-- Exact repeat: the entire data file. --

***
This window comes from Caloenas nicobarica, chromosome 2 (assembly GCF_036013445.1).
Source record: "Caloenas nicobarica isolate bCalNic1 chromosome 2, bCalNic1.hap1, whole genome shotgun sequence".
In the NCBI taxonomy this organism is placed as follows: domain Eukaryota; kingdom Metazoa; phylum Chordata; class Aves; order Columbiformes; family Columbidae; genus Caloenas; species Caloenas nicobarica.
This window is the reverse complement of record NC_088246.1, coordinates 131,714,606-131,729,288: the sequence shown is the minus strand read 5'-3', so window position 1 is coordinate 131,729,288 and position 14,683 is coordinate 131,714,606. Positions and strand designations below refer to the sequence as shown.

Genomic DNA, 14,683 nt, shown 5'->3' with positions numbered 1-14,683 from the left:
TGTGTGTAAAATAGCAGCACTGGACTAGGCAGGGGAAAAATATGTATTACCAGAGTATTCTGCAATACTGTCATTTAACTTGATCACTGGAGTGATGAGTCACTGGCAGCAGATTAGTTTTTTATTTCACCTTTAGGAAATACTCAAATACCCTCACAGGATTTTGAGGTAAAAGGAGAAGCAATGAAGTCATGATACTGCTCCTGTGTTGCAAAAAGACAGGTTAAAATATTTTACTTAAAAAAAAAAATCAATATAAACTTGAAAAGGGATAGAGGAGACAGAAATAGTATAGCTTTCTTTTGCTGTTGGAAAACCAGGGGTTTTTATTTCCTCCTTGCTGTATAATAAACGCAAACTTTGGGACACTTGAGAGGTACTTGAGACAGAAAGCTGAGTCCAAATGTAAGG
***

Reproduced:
This window comes from Caloenas nicobarica, chromosome 2 (assembly GCF_036013445.1).
Source record: "Caloenas nicobarica isolate bCalNic1 chromosome 2, bCalNic1.hap1, whole genome shotgun sequence".
In the NCBI taxonomy this organism is placed as follows: domain Eukaryota; kingdom Metazoa; phylum Chordata; class Aves; order Columbiformes; family Columbidae; genus Caloenas; species Caloenas nicobarica.
This window is the reverse complement of record NC_088246.1, coordinates 131,714,606-131,729,288: the sequence shown is the minus strand read 5'-3', so window position 1 is coordinate 131,729,288 and position 14,683 is coordinate 131,714,606. Positions and strand designations below refer to the sequence as shown.

Genomic DNA, 14,683 nt, shown 5'->3' with positions numbered 1-14,683 from the left:
TGTGTGTAAAATAGCAGCACTGGACTAGGCAGGGGAAAAATATGTATTACCAGAGTATTCTGCAATACTGTCATTTAACTTGATCACTGGAGTGATGAGTCACTGGCAGCAGATTAGTTTTTTATTTCACCTTTAGGAAATACTCAAATACCCTCACAGGATTTTGAGGTAAAAGGAGAAGCAATGAAGTCATGATACTGCTCCTGTGTTGCAAAAAGACAGGTTAAAATATTTTACTTAAAAAAAAAAATCAATATAAACTTGAAAAGGGATAGAGGAGACAGAAATAGTATAGCTTTCTTTTGCTGTTGGAAAACCAGGGGTTTTTATTTCCTCCTTGCTGTATAATAAACGCAAACTTTGGGACACTTGAGAGGTACTTGAGACAGAAAGCTGAGTCCAAATGTAAGG